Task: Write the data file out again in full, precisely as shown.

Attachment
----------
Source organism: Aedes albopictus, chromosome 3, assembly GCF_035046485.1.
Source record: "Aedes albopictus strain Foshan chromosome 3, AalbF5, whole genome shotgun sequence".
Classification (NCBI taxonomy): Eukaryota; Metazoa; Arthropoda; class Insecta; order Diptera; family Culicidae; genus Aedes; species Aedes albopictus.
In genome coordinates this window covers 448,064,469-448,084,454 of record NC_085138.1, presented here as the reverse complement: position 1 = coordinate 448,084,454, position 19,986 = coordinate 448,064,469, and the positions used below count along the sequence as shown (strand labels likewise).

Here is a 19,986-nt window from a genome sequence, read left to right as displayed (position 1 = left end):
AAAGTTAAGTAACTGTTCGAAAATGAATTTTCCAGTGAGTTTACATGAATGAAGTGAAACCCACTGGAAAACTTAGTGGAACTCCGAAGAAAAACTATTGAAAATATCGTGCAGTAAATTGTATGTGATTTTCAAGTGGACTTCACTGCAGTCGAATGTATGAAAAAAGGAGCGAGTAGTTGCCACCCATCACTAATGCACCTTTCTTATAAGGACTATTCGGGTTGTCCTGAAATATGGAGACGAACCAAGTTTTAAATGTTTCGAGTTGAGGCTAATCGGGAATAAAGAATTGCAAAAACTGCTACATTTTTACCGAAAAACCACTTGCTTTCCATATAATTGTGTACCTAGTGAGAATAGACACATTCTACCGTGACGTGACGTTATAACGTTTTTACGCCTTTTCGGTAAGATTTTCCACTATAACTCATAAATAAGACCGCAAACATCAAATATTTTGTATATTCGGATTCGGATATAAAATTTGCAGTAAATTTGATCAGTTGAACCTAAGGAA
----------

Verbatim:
Source organism: Aedes albopictus, chromosome 3, assembly GCF_035046485.1.
Source record: "Aedes albopictus strain Foshan chromosome 3, AalbF5, whole genome shotgun sequence".
Classification (NCBI taxonomy): Eukaryota; Metazoa; Arthropoda; class Insecta; order Diptera; family Culicidae; genus Aedes; species Aedes albopictus.
In genome coordinates this window covers 448,064,469-448,084,454 of record NC_085138.1, presented here as the reverse complement: position 1 = coordinate 448,084,454, position 19,986 = coordinate 448,064,469, and the positions used below count along the sequence as shown (strand labels likewise).

Here is a 19,986-nt window from a genome sequence, read left to right as displayed (position 1 = left end):
AAAGTTAAGTAACTGTTCGAAAATGAATTTTCCAGTGAGTTTACATGAATGAAGTGAAACCCACTGGAAAACTTAGTGGAACTCCGAAGAAAAACTATTGAAAATATCGTGCAGTAAATTGTATGTGATTTTCAAGTGGACTTCACTGCAGTCGAATGTATGAAAAAAGGAGCGAGTAGTTGCCACCCATCACTAATGCACCTTTCTTATAAGGACTATTCGGGTTGTCCTGAAATATGGAGACGAACCAAGTTTTAAATGTTTCGAGTTGAGGCTAATCGGGAATAAAGAATTGCAAAAACTGCTACATTTTTACCGAAAAACCACTTGCTTTCCATATAATTGTGTACCTAGTGAGAATAGACACATTCTACCGTGACGTGACGTTATAACGTTTTTACGCCTTTTCGGTAAGATTTTCCACTATAACTCATAAATAAGACCGCAAACATCAAATATTTTGTATATTCGGATTCGGATATAAAATTTGCAGTAAATTTGATCAGTTGAACCTAAGGAA